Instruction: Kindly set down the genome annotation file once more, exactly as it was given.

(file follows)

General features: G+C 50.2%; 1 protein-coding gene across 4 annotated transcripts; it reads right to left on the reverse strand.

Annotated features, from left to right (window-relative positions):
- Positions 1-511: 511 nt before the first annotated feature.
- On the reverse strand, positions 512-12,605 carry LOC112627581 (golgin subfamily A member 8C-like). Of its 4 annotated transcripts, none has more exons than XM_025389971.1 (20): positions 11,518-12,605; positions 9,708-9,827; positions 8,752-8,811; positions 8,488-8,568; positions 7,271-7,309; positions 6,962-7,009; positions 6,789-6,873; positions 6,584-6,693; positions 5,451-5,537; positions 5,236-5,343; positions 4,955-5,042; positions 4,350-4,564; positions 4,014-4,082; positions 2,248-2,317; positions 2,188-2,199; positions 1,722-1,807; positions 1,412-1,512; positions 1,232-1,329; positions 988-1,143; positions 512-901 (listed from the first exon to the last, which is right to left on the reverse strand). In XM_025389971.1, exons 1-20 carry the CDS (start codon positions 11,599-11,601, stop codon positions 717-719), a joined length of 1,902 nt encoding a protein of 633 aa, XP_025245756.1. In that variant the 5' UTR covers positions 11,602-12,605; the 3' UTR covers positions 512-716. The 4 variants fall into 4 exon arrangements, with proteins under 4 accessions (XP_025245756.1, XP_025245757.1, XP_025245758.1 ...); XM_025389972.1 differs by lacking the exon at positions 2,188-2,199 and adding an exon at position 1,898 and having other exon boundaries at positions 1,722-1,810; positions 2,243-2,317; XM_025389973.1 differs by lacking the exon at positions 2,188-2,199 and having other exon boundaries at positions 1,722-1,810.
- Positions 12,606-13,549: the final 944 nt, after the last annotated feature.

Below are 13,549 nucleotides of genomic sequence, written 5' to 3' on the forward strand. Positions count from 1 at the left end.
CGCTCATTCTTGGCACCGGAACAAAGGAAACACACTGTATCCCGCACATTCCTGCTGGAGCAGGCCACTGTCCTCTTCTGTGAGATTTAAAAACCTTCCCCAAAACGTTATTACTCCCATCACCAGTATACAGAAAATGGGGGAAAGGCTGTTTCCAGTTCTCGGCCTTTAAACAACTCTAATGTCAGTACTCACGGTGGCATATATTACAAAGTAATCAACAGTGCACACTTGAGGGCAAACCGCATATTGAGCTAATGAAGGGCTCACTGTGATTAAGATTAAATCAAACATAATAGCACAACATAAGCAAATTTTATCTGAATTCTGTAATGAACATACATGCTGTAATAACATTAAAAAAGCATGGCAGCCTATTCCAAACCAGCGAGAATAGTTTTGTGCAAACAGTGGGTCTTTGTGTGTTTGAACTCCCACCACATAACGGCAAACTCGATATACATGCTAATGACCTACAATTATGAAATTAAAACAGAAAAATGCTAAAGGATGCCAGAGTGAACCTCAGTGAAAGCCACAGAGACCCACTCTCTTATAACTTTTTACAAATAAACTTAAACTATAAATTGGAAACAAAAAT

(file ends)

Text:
General features: G+C 50.2%; 1 protein-coding gene across 4 annotated transcripts; it reads right to left on the reverse strand.

Annotated features, from left to right (window-relative positions):
- Positions 1-511: 511 nt before the first annotated feature.
- On the reverse strand, positions 512-12,605 carry LOC112627581 (golgin subfamily A member 8C-like). Of its 4 annotated transcripts, none has more exons than XM_025389971.1 (20): positions 11,518-12,605; positions 9,708-9,827; positions 8,752-8,811; positions 8,488-8,568; positions 7,271-7,309; positions 6,962-7,009; positions 6,789-6,873; positions 6,584-6,693; positions 5,451-5,537; positions 5,236-5,343; positions 4,955-5,042; positions 4,350-4,564; positions 4,014-4,082; positions 2,248-2,317; positions 2,188-2,199; positions 1,722-1,807; positions 1,412-1,512; positions 1,232-1,329; positions 988-1,143; positions 512-901 (listed from the first exon to the last, which is right to left on the reverse strand). In XM_025389971.1, exons 1-20 carry the CDS (start codon positions 11,599-11,601, stop codon positions 717-719), a joined length of 1,902 nt encoding a protein of 633 aa, XP_025245756.1. In that variant the 5' UTR covers positions 11,602-12,605; the 3' UTR covers positions 512-716. The 4 variants fall into 4 exon arrangements, with proteins under 4 accessions (XP_025245756.1, XP_025245757.1, XP_025245758.1 ...); XM_025389972.1 differs by lacking the exon at positions 2,188-2,199 and adding an exon at position 1,898 and having other exon boundaries at positions 1,722-1,810; positions 2,243-2,317; XM_025389973.1 differs by lacking the exon at positions 2,188-2,199 and having other exon boundaries at positions 1,722-1,810.
- Positions 12,606-13,549: the final 944 nt, after the last annotated feature.

Below are 13,549 nucleotides of genomic sequence, written 5' to 3' on the forward strand. Positions count from 1 at the left end.
CGCTCATTCTTGGCACCGGAACAAAGGAAACACACTGTATCCCGCACATTCCTGCTGGAGCAGGCCACTGTCCTCTTCTGTGAGATTTAAAAACCTTCCCCAAAACGTTATTACTCCCATCACCAGTATACAGAAAATGGGGGAAAGGCTGTTTCCAGTTCTCGGCCTTTAAACAACTCTAATGTCAGTACTCACGGTGGCATATATTACAAAGTAATCAACAGTGCACACTTGAGGGCAAACCGCATATTGAGCTAATGAAGGGCTCACTGTGATTAAGATTAAATCAAACATAATAGCACAACATAAGCAAATTTTATCTGAATTCTGTAATGAACATACATGCTGTAATAACATTAAAAAAGCATGGCAGCCTATTCCAAACCAGCGAGAATAGTTTTGTGCAAACAGTGGGTCTTTGTGTGTTTGAACTCCCACCACATAACGGCAAACTCGATATACATGCTAATGACCTACAATTATGAAATTAAAACAGAAAAATGCTAAAGGATGCCAGAGTGAACCTCAGTGAAAGCCACAGAGACCCACTCTCTTATAACTTTTTACAAATAAACTTAAACTATAAATTGGAAACAAAAAT